hello here is a video I made two years ago that I never released because I didn’t think it was very good but now I am less worried about what people think of me so here it is: http://vimeo.com/31623741 and if you don’t like it you can suck an egg right out of your grandmothers eye socket and choke on it and as you fade from this mortal coil you can remember what i said which was “you know what they say look before you leap!”
November 7, 2011
October 15, 2011
There will never be a Dodge chapter two, because Dodge chapter one was ass-lousy. But you can always check out the “art” page for some new pictures I gone and done, and the “films” page for some new films I gone and done.
September 7, 2011
Chapter One: Earth
Edward felt around in his pocket for cigarettes and watched the Seattle Ark lift off, a thick tail of fire from the solid state rocket engines destroying the launchpad, leaving him and six billion other human beings stranded on a doomed Earth. He was out of cigarettes, too.
The sky was already dark with smoke and ash. Edward thought he saw a cigarette butt on the ground, but it turned out just to be a tattered receipt for a sweater. He shrugged and pocketed it anyway, then turned to go find his friends. Shoulders hunched, hands shoved deep in his jacket pockets, he regarded the situation bitterly. He steered himself around a woman, wailing and inexplicably scraping her teeth against the pavement, prostrate with grief- then hopped over another, prostrate with death- before reconsidering and turning back. He crouched down and felt up the dead woman for cigarettes (fruitlessly), then sauntered to the live one.
“Excuse me, miss,” he attempted. “Do you have a cigarette I might be able to borrow?” The woman wailed something unintelligible about her daughter, and continued weeping, bashing her bloodied fists against the ground, tiny black bits of asphalt embedded in the red, raw flesh. This is when Edward saw the small body underneath hers, its limbs bent unnaturally, tiny blue dress torn and spattered with blood and tar. He doubted it had any cigarettes, so he left.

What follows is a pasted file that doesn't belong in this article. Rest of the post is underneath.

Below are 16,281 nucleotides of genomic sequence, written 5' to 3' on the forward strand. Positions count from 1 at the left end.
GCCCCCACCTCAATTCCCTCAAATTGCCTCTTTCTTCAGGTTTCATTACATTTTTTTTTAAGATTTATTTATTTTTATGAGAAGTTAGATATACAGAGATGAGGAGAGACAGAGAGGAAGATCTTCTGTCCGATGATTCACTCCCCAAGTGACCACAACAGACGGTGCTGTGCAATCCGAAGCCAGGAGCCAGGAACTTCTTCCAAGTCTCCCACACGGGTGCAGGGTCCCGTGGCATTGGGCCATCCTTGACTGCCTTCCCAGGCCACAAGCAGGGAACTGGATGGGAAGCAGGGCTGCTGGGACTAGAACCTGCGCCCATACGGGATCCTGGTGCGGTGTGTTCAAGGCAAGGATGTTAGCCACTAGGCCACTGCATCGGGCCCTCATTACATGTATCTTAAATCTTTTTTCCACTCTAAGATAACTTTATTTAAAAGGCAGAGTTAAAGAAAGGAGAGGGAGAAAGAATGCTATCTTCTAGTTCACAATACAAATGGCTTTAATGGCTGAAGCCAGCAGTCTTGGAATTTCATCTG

Edward figured his best bet to find his friends was the Boot, or Sel’s Boot Bar and Grill, as it was less colloquially known. Sel was a genial man of 55 who had traveled the world while in the Marines, then later traveled the world to escape his joyless marriage, then later founded a bar to celebrate his wife’s untimely death and large life insurance policy. He had many stories to tell, but didn’t tell any of them unless one got him sufficiently drunk; which was relatively easy to do, as he tended bar and was also a dyed in the cirrhosis alcoholic. Sometimes, you could catch him holding a picture of a beautiful Oriental girl and crying softly.
Most people, normal people did not like the Boot. Edward and friends loved the Boot. The Boot was a place where one went to forget their troubles, by accidentally creating new ones (by this of course, I am referring to accidental friendship destroying casual sex, race-fueled punchups, vomiting into ones’ purse, etc.) . Its atmosphere was difficult to describe to the uninitiated, but could be best described as “unfortunate”. Edward blamed the geometry of the place- it was set on a hill, and was slightly uneven, so there were about 7 or 8 single step stairs scattered throughout the building’s beer-stained pine floor, just to keep it all even- giving the impression of a sawtooth wave set to architecture. It also made drunk people fall down a lot, which provided great entertainment to Edward and his friends.
Edward walked through a group of protesters, who, having just watched their very last chance to leave the Earth blast off into the atmosphere, had stopped protesting and were now unsure of what to do with themselves. They started to drift apart, and some bright souls started making vague references to the health benefits of orgies.
The Boot was a good 26, 27 blocks away. Edward hoped he wasn’t hit by something heavy or on fire on his way there. If one has to die, he thought to himself, one should die with friends. Or with alcohol, which, thankfully, The Boot also had. He hoped to God that he found some cigarettes on his walk. No man should have to walk 27 blocks without a smoke break.
Edward steeled himself, took a deep breath of stinking charred flesh, concrete dust, the harsh tang of carcinogenic smoke, the bouquet of a dying world (still not as good as a cigarette, he lamented), and started up the insurmountable hill of E. Denny Way.
November 6, 2010
November 1, 2010
I tear at my skin with cracked fingernails. It begins to come off in red and white sheets, especially in the areas I have prepared with liquid nitrogen. I can still feel the teeth burrowing deeper but I can’t seem to catch up. A fair haired man in a lab coat, whose name I believe is “Stefan”, approaches me, making loud noises and clapping. Annoying fellow. I spray his eyes with the canister of nitrogen and he goes away.
I peel off the skin covering my kneecap and inspect the chalkwhite bone for bite marks. I clamp my nails through my chin flesh thoughtfully and postulate a hypothesis regarding the endoskeletal organ regenerative properties the gnawing little things’ secretions may contain. I turn to an eviscerated Macaque and discuss my inferences. My own voice sounds wetly harsh and glottal, which I fear may make it difficult to understand, but the monkey carcass appears to comprehend.
“Look, Patricia,” it begins. “I understand where you’re coming from with your hypothesis, but I really don’t think that this is most objective experiment. Where’s your control group? And considering that this is an isolated incident to the best of your knowledge, you’ve really gone and made a mess of the only evidence you’re aware of. And, you still have one of your eyes, so this is hardly a double-blind.”